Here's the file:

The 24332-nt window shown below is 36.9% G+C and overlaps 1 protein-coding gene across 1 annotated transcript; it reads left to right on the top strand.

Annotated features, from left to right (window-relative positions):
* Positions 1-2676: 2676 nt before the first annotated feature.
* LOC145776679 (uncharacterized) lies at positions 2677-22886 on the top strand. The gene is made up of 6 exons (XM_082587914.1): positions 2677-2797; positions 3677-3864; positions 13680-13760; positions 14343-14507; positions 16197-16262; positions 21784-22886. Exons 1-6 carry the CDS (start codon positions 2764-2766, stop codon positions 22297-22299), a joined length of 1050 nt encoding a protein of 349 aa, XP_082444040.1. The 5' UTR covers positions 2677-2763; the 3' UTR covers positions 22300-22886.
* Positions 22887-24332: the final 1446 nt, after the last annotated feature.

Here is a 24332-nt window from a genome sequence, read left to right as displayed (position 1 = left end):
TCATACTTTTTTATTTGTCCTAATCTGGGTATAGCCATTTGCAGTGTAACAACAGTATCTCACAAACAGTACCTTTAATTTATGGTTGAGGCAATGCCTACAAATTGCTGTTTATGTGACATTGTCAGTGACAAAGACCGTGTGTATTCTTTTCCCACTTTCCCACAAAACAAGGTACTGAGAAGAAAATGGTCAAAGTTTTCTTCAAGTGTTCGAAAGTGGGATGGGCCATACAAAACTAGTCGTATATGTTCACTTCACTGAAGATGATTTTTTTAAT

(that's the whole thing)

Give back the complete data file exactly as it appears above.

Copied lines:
The 24332-nt window shown below is 36.9% G+C and overlaps 1 protein-coding gene across 1 annotated transcript; it reads left to right on the top strand.

Annotated features, from left to right (window-relative positions):
* Positions 1-2676: 2676 nt before the first annotated feature.
* LOC145776679 (uncharacterized) lies at positions 2677-22886 on the top strand. The gene is made up of 6 exons (XM_082587914.1): positions 2677-2797; positions 3677-3864; positions 13680-13760; positions 14343-14507; positions 16197-16262; positions 21784-22886. Exons 1-6 carry the CDS (start codon positions 2764-2766, stop codon positions 22297-22299), a joined length of 1050 nt encoding a protein of 349 aa, XP_082444040.1. The 5' UTR covers positions 2677-2763; the 3' UTR covers positions 22300-22886.
* Positions 22887-24332: the final 1446 nt, after the last annotated feature.

Here is a 24332-nt window from a genome sequence, read left to right as displayed (position 1 = left end):
TCATACTTTTTTATTTGTCCTAATCTGGGTATAGCCATTTGCAGTGTAACAACAGTATCTCACAAACAGTACCTTTAATTTATGGTTGAGGCAATGCCTACAAATTGCTGTTTATGTGACATTGTCAGTGACAAAGACCGTGTGTATTCTTTTCCCACTTTCCCACAAAACAAGGTACTGAGAAGAAAATGGTCAAAGTTTTCTTCAAGTGTTCGAAAGTGGGATGGGCCATACAAAACTAGTCGTATATGTTCACTTCACTGAAGATGATTTTTTTAAT